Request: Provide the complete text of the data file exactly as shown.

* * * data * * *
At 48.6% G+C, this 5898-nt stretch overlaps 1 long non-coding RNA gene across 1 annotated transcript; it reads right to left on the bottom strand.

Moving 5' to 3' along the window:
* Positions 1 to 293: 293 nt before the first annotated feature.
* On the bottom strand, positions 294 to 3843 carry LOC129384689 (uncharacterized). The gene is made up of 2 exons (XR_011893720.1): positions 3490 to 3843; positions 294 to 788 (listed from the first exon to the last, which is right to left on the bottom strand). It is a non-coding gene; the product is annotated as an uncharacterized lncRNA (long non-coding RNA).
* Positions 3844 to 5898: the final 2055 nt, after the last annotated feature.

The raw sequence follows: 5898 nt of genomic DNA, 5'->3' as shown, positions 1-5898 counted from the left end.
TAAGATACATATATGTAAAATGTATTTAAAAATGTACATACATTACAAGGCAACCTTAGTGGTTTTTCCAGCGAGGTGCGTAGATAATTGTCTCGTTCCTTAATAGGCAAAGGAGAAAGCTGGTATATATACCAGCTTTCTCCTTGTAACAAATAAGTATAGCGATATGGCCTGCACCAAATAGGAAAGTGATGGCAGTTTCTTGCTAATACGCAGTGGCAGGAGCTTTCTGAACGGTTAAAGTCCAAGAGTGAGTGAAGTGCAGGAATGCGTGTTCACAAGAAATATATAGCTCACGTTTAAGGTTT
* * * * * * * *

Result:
At 48.6% G+C, this 5898-nt stretch overlaps 1 long non-coding RNA gene across 1 annotated transcript; it reads right to left on the bottom strand.

Moving 5' to 3' along the window:
* Positions 1 to 293: 293 nt before the first annotated feature.
* On the bottom strand, positions 294 to 3843 carry LOC129384689 (uncharacterized). The gene is made up of 2 exons (XR_011893720.1): positions 3490 to 3843; positions 294 to 788 (listed from the first exon to the last, which is right to left on the bottom strand). It is a non-coding gene; the product is annotated as an uncharacterized lncRNA (long non-coding RNA).
* Positions 3844 to 5898: the final 2055 nt, after the last annotated feature.

The raw sequence follows: 5898 nt of genomic DNA, 5'->3' as shown, positions 1-5898 counted from the left end.
TAAGATACATATATGTAAAATGTATTTAAAAATGTACATACATTACAAGGCAACCTTAGTGGTTTTTCCAGCGAGGTGCGTAGATAATTGTCTCGTTCCTTAATAGGCAAAGGAGAAAGCTGGTATATATACCAGCTTTCTCCTTGTAACAAATAAGTATAGCGATATGGCCTGCACCAAATAGGAAAGTGATGGCAGTTTCTTGCTAATACGCAGTGGCAGGAGCTTTCTGAACGGTTAAAGTCCAAGAGTGAGTGAAGTGCAGGAATGCGTGTTCACAAGAAATATATAGCTCACGTTTAAGGTTT